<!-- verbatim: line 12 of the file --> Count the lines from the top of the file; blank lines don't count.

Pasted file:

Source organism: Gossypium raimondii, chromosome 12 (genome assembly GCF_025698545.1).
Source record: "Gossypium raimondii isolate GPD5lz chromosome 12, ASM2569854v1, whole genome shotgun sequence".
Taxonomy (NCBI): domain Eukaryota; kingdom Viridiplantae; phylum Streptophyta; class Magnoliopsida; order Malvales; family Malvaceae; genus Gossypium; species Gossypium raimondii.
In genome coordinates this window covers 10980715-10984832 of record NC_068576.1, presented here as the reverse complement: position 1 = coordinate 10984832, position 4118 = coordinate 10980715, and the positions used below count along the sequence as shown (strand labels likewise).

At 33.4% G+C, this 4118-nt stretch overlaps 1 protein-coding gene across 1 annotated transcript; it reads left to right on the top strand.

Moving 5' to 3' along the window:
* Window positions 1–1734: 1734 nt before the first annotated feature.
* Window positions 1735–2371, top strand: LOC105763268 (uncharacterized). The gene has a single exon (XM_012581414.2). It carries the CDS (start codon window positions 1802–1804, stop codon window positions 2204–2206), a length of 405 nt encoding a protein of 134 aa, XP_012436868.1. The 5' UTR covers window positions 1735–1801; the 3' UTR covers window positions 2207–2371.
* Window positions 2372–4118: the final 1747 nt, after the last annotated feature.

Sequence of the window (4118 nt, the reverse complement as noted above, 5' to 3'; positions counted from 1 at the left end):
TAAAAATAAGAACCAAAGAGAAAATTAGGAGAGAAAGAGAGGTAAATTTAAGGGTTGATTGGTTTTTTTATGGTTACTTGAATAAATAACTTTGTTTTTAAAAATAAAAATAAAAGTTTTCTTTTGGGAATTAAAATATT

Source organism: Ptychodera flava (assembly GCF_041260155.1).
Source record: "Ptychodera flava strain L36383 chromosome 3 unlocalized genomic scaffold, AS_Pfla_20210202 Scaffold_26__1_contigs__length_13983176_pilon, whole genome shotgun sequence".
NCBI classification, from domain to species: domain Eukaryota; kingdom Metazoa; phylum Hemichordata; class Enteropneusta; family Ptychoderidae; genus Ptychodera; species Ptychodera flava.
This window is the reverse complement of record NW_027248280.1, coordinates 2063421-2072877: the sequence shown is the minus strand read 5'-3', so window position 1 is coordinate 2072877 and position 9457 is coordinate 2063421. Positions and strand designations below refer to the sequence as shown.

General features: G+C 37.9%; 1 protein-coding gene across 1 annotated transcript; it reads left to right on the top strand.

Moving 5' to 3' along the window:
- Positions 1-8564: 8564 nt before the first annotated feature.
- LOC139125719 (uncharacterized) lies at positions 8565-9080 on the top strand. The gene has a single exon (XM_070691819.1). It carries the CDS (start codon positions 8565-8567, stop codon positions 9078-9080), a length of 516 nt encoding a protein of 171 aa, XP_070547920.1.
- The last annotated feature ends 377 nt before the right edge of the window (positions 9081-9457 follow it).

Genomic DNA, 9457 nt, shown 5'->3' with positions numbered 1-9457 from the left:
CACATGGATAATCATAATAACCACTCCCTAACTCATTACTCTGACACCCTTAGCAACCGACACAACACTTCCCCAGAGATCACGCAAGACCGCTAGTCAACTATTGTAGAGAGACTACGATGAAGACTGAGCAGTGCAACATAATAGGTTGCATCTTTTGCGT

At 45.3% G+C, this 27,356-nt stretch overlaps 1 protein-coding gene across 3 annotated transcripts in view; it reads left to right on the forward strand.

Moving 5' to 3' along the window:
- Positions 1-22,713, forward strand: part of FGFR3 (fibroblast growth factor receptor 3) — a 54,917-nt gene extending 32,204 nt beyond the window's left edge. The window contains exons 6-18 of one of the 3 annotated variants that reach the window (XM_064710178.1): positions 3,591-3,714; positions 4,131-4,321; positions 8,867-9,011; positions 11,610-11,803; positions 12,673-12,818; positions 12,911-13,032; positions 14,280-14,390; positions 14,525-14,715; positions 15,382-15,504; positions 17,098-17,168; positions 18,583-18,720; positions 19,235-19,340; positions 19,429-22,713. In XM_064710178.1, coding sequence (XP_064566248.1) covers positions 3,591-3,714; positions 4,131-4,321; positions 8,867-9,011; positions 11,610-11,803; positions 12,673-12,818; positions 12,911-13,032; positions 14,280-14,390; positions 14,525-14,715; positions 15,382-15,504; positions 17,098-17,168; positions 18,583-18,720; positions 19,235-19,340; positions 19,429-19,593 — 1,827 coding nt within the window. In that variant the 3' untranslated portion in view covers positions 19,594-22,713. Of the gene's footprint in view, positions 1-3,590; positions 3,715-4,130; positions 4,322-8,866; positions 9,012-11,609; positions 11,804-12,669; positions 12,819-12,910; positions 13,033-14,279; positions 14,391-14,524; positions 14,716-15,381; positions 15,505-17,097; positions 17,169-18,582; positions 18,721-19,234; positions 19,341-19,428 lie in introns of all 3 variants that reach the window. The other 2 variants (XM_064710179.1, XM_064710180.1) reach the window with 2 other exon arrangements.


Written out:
Source organism: Ptychodera flava (assembly GCF_041260155.1).